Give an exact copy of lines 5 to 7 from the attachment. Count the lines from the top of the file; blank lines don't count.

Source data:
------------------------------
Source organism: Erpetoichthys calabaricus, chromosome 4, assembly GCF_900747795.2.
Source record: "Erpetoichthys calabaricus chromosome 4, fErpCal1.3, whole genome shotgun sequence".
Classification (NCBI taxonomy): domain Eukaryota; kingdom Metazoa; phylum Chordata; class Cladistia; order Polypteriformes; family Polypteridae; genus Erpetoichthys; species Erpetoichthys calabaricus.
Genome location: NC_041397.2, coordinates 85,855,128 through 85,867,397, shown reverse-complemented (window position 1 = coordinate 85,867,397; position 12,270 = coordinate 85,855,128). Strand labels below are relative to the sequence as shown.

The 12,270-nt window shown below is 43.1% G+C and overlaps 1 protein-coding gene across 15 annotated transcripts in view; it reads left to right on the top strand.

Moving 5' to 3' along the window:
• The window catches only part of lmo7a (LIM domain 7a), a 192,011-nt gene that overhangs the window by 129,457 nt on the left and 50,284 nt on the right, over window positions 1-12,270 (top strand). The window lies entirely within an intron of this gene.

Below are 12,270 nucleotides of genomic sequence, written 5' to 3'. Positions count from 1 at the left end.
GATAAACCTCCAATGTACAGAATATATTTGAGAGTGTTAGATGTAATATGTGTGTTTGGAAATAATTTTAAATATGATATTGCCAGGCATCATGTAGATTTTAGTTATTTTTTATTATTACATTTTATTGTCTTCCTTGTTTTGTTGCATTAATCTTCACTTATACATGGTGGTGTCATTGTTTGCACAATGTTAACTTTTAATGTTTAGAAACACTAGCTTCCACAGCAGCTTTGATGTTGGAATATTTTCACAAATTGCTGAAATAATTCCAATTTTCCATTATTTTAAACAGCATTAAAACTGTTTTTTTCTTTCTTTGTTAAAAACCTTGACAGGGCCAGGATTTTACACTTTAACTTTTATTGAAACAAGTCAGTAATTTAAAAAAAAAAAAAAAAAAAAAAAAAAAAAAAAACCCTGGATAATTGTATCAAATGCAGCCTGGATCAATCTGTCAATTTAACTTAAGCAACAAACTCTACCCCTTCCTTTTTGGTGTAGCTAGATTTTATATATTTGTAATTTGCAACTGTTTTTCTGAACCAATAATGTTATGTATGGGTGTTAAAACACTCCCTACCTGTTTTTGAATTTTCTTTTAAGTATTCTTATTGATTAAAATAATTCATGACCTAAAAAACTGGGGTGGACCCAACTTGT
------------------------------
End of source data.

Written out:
The 12,270-nt window shown below is 43.1% G+C and overlaps 1 protein-coding gene across 15 annotated transcripts in view; it reads left to right on the top strand.

Moving 5' to 3' along the window:
• The window catches only part of lmo7a (LIM domain 7a), a 192,011-nt gene that overhangs the window by 129,457 nt on the left and 50,284 nt on the right, over window positions 1-12,270 (top strand). The window lies entirely within an intron of this gene.